Governors Should Be Recallable
by Fred E. Foldvary, Senior Editor
On October 7, 2003, Californians will vote on whether to fire their governor. Some people argue that elected officials should only be recalled or let go if they commit a crime. They claim that an elected official should have job tenure, a property right to the job for the term of office.
This takes job security to an unreasonable degree. In economics, we have the concept of the principal and the agent. If you hire someone to do a job, he is your agent. You are the principal. A problem arises, because the agent has its own interests. If you hire a lawyer, for example, he is supposed to be working on your interest, but in fact a lawyer will also work on his own interest, such as getting high fees.
This is the principal-agent problem. If the agent has job security, it becomes a big problem. The agent can work less on your interest and more on his interest when he cannot be fired. If you hire a gardener and he ruins your plants, but you cannot fire him, your garden will be in danger of being destroyed by the very agent that was supposed to keep it well. If you think your doctor is not competent but you are not allowed to get a new doctor, your health is in danger.
To keep the agent working for the principal, the agent should not have job security. The principal should be able to fire the agent at any time. Any contract should have an exit option. That is why most countries allow divorce. If one is forced to remain in a relationship, one becomes a slave to it. If the governor cannot be let go, he becomes a temporary dictator.
Opponents of recalling say that if a governor may be recalled for any reason, it will create instability in government. But recalls are costly and time-consuming. Many recalls are attempted, but few succeed. Someone with money cannot get an official fired unless the voters also want to.
We have fixed terms for government representatives to save on costs, because it is less costly to have mass elections at one time. Americans elect their governors for four years because if they were elected for only two years, they would spend most of their time fund-raising for their campaigns. So why not elect them for eight years? Because we want to be able to fire him if we are dissatisfied.
This fixed term of office is an artificial contrivance caused by our mass-democracy voting structure. Such fixed terms are inherently dysfunctional. In private enterprise, the chief executive does not have a fixed term. He serves so long as the board of directors approves, and then can be fired at any time. This is the effective way to run a business.
Unfortunately, the chief executive of state government is not elected by a small board but by the mass of citizens. If instead the legislature elected the chief executive, then they could fire him much more easily and with less political trauma. That's how the parliamentary system works. The prime minister can be fired any time the parliament wants to.
Given the voting structure of the United States, the possibility of being recalled benefits the voters as principals. The possibility of recall limits the incentive of a governor to violate the interests of the voters for his own benefit. The exit option keeps agents on their toes.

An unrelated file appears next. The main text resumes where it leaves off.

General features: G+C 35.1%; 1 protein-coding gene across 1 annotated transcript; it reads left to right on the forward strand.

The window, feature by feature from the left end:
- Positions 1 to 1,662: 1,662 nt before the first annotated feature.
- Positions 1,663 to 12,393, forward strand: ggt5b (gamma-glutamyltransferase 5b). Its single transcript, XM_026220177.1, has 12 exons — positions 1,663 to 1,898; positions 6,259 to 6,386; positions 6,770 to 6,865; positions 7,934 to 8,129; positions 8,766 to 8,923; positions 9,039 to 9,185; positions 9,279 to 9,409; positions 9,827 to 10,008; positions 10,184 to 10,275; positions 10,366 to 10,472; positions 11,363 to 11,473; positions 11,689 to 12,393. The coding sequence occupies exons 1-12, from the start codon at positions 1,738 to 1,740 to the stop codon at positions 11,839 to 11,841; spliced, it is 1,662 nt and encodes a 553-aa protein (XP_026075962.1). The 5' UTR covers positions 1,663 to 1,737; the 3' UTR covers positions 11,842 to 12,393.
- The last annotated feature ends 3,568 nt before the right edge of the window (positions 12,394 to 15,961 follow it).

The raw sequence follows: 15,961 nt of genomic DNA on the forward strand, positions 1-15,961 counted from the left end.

As to the California recall election, voters should judge whether the governor has acted in the interest of the public in a competent manner, and also on the merits of his election to the office. Critics of the recall claim the governor was elected "fair and square." The election may have been legal, but the governor's campaign was not "fair and square," in my judgment. The governor's campaign ran negative ads against the Republican candidate who had the best chance of being elected, resulting in a Republican primary election winner who was easily defeated in the general election. That may be politics as usual, but it was unfair and trapezoidal.
As to the vote for the new governor if the recall succeeds, I think that voters should vote their conscience. Vote for the candidate who you think has the policies that would be best for the public, regardless of whether he can win. For example, if you think the Green Party candidate has the better policy, but he can't win, and you vote for the Democrat as the lesser evil, you are voting for evil. Most voters vote for the lesser evil, so we keep ending up with evil policies. Your single vote will not determine the outcome, so really your are voting because your conscience tells you to vote, so why not go all the way and vote for the candidate your conscience says is the best? Do the righteous thing; vote your conscience.
-- Fred Foldvary
Copyright 2003 by Fred E. Foldvary. All rights reserved. No part of this material may be reproduced or transmitted in any form or by any means, electronic or mechanical, which includes but is not limited to facsimile transmission, photocopying, recording, rekeying, or using any information storage or retrieval system, without giving full credit to Fred Foldvary and The Progress Report.
Also see Foldvary's earlier editorials
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